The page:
THIS WEEK'S TOP STORIES Oral health: Brush up on dental care basics Your smile depends on simple dental care habits, such as brushing and flossing. But are you using the right techniques? Exercise: 7 benefits of regular physical activity Exercise can improve your mood, stamina and sex life. How many more reasons do you need to get moving? EXPERT ANSWERS Cervical cysts: Can they be cancerous? Most cervical cysts are noncancerous, cause no signs or symptoms and require no treatment. Walking pneumonia: What does it mean? Walking pneumonia is a general term for relatively mild cases of pneumonia. HEALTHY RECIPES Split pea soup Beef stew with fennel and shallots Garlic mashed potatoes Green smoothie HEALTH TIP OF THE WEEK Fit in more fruit Getting in at least three servings of fruit a day is easier than you may think. But if you're tired of the same old fruit options, try these two variations. 1. Blend it. In a blender, add 2 fresh or frozen bananas, 1/2 cup fresh or frozen blueberries and 1 cup low-fat vanilla yogurt. Blend until smooth. 2. Grill it. Cut apples, pears or peaches into chunks, brush lightly with canola oil and sprinkle with cinnamon. Place on skewers or wrap in foil. Grill on low heat for 3 to 5 minutes. Click here to get a free e-subscription to the Housecall newsletter.
http://www.youtube.com/watch?v=3MkoFI5lBvY Journalists: Sound bites with Dr. Cerhan are available in the downloads. ROCHESTER, Minn. — March 12, 2014 — Having a big belly has consequences beyond trouble squeezing into your pants. It’s detrimental to your health, even if you have a healthy body mass index (BMI), a new international collaborative study led by a Mayo Clinic researcher found. Men and women with large waist circumferences were more likely to die younger, and were more likely to die from illnesses such as heart disease, respiratory problems, and cancer after accounting for body mass index, smoking, alcohol use and physical activity. The study is published in the March edition of Mayo Clinic Proceedings. The researchers pooled data from 11 different cohort studies, including more than 600,000 people from around the world. They found that men with waists 43 inches or greater in circumference had a 50 percent higher mortality risk than men with waists less than 35 inches, and this translated to about a three-year lower life expectancy after age 40. Women with a waist circumference of 37 inches or greater had about an 80 percent higher mortality risk than women with a waist circumference of 27 inches or less, and this translated to about a five-year lower life expectancy after age 40.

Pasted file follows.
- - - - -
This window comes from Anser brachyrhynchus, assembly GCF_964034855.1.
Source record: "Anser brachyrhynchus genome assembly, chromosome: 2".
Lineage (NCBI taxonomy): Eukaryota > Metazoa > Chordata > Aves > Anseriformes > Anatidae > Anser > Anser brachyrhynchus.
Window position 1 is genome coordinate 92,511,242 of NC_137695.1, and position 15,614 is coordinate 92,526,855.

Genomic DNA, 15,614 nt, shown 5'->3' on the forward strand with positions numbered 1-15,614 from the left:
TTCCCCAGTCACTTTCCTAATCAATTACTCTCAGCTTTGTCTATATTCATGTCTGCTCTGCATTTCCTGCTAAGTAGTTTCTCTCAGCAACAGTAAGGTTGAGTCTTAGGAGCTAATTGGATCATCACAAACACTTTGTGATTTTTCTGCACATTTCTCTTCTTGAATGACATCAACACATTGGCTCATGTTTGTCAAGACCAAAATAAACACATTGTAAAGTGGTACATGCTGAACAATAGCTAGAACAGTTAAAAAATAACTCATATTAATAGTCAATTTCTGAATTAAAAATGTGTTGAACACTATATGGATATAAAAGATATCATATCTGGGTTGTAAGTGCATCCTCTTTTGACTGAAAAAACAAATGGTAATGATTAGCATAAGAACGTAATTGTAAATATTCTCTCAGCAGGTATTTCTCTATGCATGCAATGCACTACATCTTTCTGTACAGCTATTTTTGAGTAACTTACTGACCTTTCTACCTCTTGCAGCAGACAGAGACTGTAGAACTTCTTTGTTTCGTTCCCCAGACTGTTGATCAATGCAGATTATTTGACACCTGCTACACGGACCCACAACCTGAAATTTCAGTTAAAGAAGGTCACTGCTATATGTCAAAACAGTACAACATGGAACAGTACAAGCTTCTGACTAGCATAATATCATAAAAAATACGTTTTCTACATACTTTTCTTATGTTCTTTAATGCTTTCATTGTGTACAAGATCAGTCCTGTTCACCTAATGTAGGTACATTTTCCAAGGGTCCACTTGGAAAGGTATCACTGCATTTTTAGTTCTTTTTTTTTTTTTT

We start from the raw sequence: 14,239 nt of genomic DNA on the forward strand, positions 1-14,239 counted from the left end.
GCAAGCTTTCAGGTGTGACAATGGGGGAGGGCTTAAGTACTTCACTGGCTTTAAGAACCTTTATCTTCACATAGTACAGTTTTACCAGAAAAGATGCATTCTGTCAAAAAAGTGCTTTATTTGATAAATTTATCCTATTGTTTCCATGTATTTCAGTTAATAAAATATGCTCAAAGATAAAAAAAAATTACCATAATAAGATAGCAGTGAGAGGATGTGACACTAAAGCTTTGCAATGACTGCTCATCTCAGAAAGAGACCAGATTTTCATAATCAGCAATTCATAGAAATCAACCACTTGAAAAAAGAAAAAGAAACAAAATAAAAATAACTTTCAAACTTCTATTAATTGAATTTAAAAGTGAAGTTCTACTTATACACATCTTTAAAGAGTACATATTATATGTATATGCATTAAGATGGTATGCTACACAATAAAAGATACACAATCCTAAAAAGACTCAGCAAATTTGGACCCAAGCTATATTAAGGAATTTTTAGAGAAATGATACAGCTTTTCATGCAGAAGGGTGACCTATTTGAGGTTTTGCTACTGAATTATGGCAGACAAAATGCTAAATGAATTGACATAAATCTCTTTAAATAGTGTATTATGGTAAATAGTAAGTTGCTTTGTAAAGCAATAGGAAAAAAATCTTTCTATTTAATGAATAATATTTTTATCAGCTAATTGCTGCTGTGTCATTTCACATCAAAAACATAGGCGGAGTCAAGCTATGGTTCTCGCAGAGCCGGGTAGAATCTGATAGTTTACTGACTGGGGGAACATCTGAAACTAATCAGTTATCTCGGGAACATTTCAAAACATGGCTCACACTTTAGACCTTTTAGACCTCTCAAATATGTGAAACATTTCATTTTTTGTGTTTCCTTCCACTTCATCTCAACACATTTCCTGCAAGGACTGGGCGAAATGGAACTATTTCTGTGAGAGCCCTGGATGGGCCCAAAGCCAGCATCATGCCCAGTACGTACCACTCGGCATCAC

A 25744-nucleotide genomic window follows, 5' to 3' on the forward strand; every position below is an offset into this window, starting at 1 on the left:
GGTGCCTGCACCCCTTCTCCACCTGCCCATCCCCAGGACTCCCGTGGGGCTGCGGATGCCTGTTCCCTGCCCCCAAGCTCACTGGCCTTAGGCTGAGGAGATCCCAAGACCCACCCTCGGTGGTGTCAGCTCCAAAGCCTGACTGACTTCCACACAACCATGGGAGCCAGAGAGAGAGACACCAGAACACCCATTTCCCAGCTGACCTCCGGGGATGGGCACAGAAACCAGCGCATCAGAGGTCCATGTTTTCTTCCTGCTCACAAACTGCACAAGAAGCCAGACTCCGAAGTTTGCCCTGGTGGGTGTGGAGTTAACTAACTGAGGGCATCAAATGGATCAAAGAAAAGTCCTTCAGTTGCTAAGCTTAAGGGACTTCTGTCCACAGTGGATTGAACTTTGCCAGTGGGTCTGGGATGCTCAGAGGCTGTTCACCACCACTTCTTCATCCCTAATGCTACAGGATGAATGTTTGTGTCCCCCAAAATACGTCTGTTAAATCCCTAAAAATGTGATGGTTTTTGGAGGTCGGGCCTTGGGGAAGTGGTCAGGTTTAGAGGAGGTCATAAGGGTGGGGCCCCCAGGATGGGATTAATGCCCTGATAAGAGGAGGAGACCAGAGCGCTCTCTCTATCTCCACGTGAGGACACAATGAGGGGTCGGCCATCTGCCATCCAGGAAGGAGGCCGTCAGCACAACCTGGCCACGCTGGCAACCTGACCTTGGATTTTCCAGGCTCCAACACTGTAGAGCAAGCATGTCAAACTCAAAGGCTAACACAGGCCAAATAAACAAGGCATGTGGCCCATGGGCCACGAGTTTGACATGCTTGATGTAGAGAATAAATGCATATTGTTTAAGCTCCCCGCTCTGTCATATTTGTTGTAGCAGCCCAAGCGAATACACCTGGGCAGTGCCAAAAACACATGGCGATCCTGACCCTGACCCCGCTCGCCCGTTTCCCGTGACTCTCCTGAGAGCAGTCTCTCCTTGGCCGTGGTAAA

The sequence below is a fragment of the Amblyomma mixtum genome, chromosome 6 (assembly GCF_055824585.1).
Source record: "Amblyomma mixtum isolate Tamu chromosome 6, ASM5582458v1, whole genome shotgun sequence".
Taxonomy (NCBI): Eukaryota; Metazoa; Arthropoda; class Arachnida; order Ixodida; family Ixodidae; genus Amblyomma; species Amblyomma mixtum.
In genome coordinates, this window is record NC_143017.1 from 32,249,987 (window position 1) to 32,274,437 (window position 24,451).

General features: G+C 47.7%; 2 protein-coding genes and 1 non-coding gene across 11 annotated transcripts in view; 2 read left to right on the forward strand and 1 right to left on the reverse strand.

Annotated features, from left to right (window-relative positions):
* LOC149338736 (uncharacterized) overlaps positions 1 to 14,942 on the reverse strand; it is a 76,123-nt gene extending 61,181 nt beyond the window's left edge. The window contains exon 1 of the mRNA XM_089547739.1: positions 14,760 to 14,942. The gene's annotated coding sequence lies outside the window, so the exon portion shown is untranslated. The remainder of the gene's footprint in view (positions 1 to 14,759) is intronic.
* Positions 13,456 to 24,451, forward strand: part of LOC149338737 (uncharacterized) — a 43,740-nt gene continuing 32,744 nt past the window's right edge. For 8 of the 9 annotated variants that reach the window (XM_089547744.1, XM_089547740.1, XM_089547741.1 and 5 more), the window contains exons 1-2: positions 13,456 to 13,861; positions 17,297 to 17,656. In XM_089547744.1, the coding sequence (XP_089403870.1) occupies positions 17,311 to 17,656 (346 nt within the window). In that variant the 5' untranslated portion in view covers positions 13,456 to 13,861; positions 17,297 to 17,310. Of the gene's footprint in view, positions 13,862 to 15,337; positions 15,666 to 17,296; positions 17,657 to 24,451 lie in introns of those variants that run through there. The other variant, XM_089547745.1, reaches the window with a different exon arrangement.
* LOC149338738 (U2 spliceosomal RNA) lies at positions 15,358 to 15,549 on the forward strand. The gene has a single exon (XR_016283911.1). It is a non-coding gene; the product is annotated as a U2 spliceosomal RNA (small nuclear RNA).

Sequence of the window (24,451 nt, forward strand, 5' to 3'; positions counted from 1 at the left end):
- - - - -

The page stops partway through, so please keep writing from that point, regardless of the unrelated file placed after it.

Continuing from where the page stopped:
ROCHESTER, Minn. — March 11, 2014 — People who develop diabetes and high blood pressure in middle age are more likely to have brain cell loss and other damage to the brain, as well as problems with memory and thinking skills, than people who never have diabetes or high blood pressure or who develop it in old age, according to a new study published in the March 19, 2014, online issue of Neurology. Middle age was defined as age 40 to 64 and old age as age 65 and older. “Potentially, if we can prevent or control diabetes and high blood pressure in middle age, we can prevent or delay the brain damage that occurs decades later and leads to memory and thinking problems and dementia,” says study author and Mayo Clinic epidemiologist Rosebud Roberts M.B., Ch.B. For the study, the thinking and memory skills of 1,437 people with an average age of 80 were evaluated. The participants had either no thinking or memory problems or mild memory and thinking problems called mild cognitive impairment. They then had brain scans to look for markers of brain damage that can be a precursor to dementia. Participants’ medical records were reviewed to determine whether they had been diagnosed with diabetes or high blood pressure in middle age or later.
At age 14, life's all about school, sports and hanging out with friends. But for the teen you're about to meet, it's also about enduring ...
THIS WEEK'S TOP STORIES Hearing aids: How to choose the right one Many types of hearing aids exist. So which is best for you? Colon cancer screening: At what age can you stop? Colon cancer screening may have an upper age limit of effectiveness. What is it? Heart healthy for life: Avoiding heart disease Preventing heart disease begins with small steps. Find out more about maintaining a healthy heart. HEALTHY RECIPES Italian flags (tomato and mozzarella salad) Barley and roasted tomato risotto Tossed greens with pasta, fruit and balsamic vinaigrette Berries marinated in balsamic vinegar HEALTH TIP OF THE WEEK Do you need sunscreen in the winter? You bet! It's as easy to get sunburned in winter as in summer. Snow reflects the sun's rays, so sunburn is possible even if you're cold. When you're outdoors in the winter, wear sunscreen on any exposed areas. Use lip balm that contains sunscreen, too. Click here to get a free e-subscription to the Housecall newsletter.